Thinking abstractedly

(Whoops department: I first called this post Mind to Mind, and then I realized why it sounded good: that’s the title of Karen Glass’s new book.)

“…education is of the spirit and is not to be taken in by the eye or effected by the hand; mind appeals to mind and thought begets thought and that is how we become educated. For this reason we owe it to every child to put him in communication with great minds that he may get at great thoughts; with the minds, that is, of those who have left us great works; and the only vital method of education appears to be that children should read worthy books, many worthy books.”  ~~ Charlotte Mason, Philosophy of Education

To continue with Adler’s Ten Philosophical Mistakes: the second problem he takes on is whether all knowledge comes through the senses, or whether we have a separate “intellectual” function of the mind that is not directly related to what we see, hear, remember, or imagine.  Sherlock Holmes, in the Sherlock T.V. series, has a “mind palace” from which he can dredge up information; but his “palace” is storage for facts he has amassed, not a vehicle for abstract thought. Is it possible for us to have another sort of “mind palace,” devoted to universals instead of particulars? Do humans have a side of the brain that handles only the abstract, that thinks about “love” or “God” or other things that don’t depend on what we can see or hear?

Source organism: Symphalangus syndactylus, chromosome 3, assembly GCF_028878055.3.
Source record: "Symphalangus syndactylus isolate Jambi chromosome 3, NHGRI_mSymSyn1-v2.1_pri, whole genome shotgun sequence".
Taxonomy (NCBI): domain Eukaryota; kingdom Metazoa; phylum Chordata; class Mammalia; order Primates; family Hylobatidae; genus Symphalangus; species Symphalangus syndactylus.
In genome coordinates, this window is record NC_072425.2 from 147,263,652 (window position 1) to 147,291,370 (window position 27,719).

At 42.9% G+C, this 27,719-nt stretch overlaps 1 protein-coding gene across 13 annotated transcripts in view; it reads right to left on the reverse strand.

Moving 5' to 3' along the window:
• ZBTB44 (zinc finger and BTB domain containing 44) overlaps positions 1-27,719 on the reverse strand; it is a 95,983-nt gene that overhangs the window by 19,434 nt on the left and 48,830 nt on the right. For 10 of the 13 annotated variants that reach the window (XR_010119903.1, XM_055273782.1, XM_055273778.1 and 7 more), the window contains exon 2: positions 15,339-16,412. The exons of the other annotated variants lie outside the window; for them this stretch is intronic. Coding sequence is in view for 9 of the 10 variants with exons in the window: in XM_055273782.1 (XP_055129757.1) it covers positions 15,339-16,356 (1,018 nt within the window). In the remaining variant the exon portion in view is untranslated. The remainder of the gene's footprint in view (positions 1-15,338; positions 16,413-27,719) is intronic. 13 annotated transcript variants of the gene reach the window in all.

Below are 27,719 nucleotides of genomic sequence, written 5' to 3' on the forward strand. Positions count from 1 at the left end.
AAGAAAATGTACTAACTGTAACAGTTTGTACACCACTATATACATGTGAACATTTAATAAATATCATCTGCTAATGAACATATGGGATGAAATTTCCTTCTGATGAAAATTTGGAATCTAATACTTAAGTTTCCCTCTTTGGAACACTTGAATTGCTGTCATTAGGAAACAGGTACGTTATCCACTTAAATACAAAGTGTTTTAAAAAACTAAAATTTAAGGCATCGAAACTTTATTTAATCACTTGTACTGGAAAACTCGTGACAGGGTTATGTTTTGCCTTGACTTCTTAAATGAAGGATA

Adler says yes:  if we couldn’t think beyond sensory input, then we could have no general concept of “cow” or “triangle.” Although you can’t imagine a triangle without particular attributes, you still have a general idea of “triangle,” otherwise you wouldn’t know it’s a triangle. Charlotte Mason agreed (see the first chapter of Philosophy of Education, quoted above). Mason’s school-related twist on this was that although we can learn many things through our physical senses, the “mind to mind” component is vital (and potentially neglected).

I wonder if this is why Marva Collins’ first school, the one her husband built upstairs in their house, was successful in spite of being so crowded with desks that there was almost no room for the children to move around. The focus was on books and big ideas (Adler prefers “objects of thought”). The students’ minds were busy, so they didn’t seem to miss the frills of a public school classroom. Not that atmosphere and comfort don’t matter, but just that when the mind is engaged, sometimes the body can put up with a hard seat.

The science of relations, and reality

One of Charlotte Mason’s key ideas was that education is the science of relations.

In Mortimer J. Adler’s book Ten Philosophical Mistakes, the first chapter discusses whether there is actually objective reality. Can I truly know that anything that happens outside of my own mind is real; that it has a separate, independent existence and isn’t just something my imagination has constructed?